Manawa, Wisconsin

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Manawa, Wisconsin
City
Location of Manawa, Wisconsin
Location of Manawa, Wisconsin
Coordinates: 44°27′38″N 88°55′9″W / 44.46056°N 88.91917°W / 44.46056; -88.91917Coordinates: 44°27′38″N 88°55′9″W / 44.46056°N 88.91917°W / 44.46056; -88.91917
Country United States
State Wisconsin
County Waupaca
Area[1]
 • Total 1.77 sq mi (4.58 km2)
 • Land 1.63 sq mi (4.22 km2)
 • Water 0.14 sq mi (0.36 km2)
Elevation[2] 817 ft (249 m)
Population (2010)[3]
 • Total 1,371
 • Estimate (2012[4]) 1,344
 • Density 841.1/sq mi (324.8/km2)
Time zone Central (CST) (UTC-6)
 • Summer (DST) CDT (UTC-5)
Area code(s) 920
FIPS code 55-48350[5]
GNIS feature ID 1568931[2]
Looking north at Manawa
Looking north at downtown Manawa on WIS22 and WIS 110, this is located on Bridge Street also known as Main Street.

Manawa is a city in Waupaca County, Wisconsin, United States. The population was 1,371 at the 2010 census.

Geography[edit]

Manawa is located at 44°27′38″N 88°55′9″W / 44.46056°N 88.91917°W / 44.46056; -88.91917 (44.460563, -88.919253).[6]

According to the United States Census Bureau, the city has a total area of 1.77 square miles (4.58 km2), of which, 1.63 square miles (4.22 km2) is land and 0.14 square miles (0.36 km2) is water.[1]

Demographics[edit]

2010 census[edit]

As of the census[3] of 2010, there were 1,371 people, 584 households, and 343 families residing in the city. The population density was 841.1 inhabitants per square mile (324.8/km2). There were 668 housing units at an average density of 409.8 per square mile (158.2/km2). The racial makeup of the city was 97.1% White, 0.2% African American, 0.5% Native American, 0.4% Asian, 1.0% from other races, and 0.8% from two or more races. Hispanic or Latino of any race were 2.0% of the population.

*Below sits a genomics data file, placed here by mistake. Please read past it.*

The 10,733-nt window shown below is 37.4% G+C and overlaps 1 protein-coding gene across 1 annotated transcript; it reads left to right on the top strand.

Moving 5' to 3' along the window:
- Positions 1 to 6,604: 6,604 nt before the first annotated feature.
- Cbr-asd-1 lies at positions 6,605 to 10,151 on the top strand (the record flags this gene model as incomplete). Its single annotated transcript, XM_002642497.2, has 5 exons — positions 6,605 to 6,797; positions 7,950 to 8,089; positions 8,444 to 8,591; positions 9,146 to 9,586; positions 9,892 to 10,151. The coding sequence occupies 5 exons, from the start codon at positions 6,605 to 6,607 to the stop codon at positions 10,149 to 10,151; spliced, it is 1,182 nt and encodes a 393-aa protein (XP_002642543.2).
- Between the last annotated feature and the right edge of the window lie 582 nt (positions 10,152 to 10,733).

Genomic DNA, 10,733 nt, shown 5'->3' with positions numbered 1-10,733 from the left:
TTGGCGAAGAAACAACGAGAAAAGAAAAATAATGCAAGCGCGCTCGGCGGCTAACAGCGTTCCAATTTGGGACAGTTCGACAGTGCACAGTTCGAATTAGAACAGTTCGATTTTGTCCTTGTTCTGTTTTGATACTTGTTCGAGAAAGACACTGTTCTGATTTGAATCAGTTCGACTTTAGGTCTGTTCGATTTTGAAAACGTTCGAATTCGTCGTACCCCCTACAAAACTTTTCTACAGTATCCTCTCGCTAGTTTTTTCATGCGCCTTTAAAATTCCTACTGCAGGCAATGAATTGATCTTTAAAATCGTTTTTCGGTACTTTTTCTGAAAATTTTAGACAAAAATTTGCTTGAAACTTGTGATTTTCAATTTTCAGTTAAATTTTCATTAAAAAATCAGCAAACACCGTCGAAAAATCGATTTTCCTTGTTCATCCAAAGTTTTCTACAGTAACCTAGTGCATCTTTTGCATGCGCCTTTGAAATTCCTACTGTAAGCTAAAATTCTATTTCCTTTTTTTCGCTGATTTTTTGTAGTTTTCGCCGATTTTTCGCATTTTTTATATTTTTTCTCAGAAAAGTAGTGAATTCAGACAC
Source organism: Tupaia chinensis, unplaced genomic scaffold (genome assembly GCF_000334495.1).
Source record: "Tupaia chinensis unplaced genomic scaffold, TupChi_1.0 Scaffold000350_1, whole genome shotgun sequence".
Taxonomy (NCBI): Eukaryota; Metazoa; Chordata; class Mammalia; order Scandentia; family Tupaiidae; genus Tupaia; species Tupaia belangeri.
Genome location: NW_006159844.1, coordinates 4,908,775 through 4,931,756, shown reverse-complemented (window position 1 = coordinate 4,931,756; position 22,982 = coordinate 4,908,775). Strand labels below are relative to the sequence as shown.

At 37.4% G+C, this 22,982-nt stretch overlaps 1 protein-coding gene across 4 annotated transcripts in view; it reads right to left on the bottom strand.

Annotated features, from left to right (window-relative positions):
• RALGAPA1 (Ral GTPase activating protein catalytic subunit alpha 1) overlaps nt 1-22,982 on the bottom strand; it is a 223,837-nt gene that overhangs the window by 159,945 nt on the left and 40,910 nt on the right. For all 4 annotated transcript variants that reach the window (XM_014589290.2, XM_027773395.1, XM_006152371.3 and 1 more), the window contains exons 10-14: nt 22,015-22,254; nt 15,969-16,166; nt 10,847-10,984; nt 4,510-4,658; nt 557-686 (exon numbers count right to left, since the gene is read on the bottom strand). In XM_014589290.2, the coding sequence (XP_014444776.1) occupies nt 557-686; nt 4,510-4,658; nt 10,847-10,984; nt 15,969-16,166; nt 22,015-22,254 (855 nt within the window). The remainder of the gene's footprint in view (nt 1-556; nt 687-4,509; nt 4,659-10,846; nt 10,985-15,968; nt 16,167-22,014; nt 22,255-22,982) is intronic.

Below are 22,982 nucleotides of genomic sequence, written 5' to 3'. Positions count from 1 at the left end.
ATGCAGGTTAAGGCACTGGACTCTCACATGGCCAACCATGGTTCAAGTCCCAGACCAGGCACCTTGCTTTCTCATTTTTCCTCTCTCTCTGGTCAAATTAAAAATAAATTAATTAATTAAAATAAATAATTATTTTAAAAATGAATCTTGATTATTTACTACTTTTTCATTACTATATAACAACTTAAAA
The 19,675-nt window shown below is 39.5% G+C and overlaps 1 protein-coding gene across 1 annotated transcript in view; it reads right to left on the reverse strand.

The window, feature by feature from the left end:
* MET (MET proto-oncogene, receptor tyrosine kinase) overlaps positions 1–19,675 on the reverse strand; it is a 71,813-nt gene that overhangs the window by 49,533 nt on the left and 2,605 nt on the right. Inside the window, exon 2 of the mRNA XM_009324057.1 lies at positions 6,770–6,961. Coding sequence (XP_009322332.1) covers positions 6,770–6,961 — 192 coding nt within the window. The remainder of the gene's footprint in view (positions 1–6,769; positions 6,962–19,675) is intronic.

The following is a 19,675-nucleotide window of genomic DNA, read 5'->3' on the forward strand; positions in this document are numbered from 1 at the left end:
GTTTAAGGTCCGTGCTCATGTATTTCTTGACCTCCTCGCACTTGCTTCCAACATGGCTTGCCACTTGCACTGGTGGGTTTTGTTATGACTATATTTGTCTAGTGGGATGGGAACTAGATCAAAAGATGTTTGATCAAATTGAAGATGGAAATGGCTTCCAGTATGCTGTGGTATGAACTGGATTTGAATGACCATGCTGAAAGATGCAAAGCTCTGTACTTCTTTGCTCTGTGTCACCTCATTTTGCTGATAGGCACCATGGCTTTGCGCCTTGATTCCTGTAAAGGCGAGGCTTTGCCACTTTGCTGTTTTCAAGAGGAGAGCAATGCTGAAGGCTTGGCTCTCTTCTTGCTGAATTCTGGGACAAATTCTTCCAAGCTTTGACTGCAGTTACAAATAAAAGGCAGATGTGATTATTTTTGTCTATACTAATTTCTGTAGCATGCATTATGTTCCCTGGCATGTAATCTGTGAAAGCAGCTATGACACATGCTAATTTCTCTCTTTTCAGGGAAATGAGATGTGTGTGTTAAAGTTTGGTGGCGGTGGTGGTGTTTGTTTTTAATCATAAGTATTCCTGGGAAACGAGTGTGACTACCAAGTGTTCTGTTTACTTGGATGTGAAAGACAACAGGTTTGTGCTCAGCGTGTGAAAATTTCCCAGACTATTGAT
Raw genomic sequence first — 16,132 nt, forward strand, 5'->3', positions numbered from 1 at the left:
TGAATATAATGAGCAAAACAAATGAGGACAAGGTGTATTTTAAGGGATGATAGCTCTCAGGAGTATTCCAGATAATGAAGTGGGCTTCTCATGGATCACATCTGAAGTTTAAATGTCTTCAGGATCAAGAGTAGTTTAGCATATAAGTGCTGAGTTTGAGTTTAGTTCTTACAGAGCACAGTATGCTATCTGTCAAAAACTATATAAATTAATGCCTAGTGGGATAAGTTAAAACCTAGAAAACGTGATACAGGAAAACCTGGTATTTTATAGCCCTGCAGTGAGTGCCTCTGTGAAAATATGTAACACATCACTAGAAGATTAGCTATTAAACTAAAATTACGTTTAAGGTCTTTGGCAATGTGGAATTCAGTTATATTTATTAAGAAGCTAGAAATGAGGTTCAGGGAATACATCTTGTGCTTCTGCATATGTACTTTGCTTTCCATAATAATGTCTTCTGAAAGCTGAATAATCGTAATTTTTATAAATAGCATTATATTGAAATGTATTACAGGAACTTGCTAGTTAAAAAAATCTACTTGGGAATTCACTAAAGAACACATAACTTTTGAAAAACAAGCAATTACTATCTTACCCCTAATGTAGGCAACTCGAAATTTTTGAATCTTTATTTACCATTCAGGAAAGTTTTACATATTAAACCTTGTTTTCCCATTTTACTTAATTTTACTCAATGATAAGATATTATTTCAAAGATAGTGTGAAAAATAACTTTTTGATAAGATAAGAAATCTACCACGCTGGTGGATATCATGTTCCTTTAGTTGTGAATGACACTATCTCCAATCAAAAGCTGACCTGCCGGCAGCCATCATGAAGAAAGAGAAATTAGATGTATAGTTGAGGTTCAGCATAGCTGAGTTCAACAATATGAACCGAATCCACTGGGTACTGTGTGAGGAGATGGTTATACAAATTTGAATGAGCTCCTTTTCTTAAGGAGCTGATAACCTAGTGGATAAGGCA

There were 584 households of which 30.1% had children under the age of 18 living with them, 41.4% were married couples living together, 12.7% had a female householder with no husband present, 4.6% had a male householder with no wife present, and 41.3% were non-families. 36.5% of all households were made up of individuals and 15% had someone living alone who was 65 years of age or older. The average household size was 2.28 and the average family size was 2.97.

The median age in the city was 36.5 years. 24.7% of residents were under the age of 18; 8.5% were between the ages of 18 and 24; 26.5% were from 25 to 44; 24% were from 45 to 64; and 16.1% were 65 years of age or older. The gender makeup of the city was 49.5% male and 50.5% female.

2000 census[edit]

As of the census[5] of 2000, there were 1,330 people, 530 households, and 324 families residing in the city. The population density was 796.7 people per square mile (307.5/km²). There were 570 housing units at an average density of 341.4 per square mile (131.8/km²). The racial makeup of the city was 99.10% White, 0.08% African American, 0.38% Native American, 0.08% Asian, and 0.38% from two or more races. Hispanic or Latino of any race were 1.35% of the population.

There were 530 households out of which 30.9% had children under the age of 18 living with them, 50.2% were married couples living together, 7.0% had a female householder with no husband present, and 38.7% were non-families. 34.2% of all households were made up of individuals and 19.6% had someone living alone who was 65 years of age or older. The average household size was 2.41 and the average family size was 3.16.

In the city the population was spread out with 27.4% under the age of 18, 6.5% from 18 to 24, 27.6% from 25 to 44, 17.2% from 45 to 64, and 21.4% who were 65 years of age or older. The median age was 37 years. For every 100 females there were 91.1 males. For every 100 females age 18 and over, there were 89.0 males.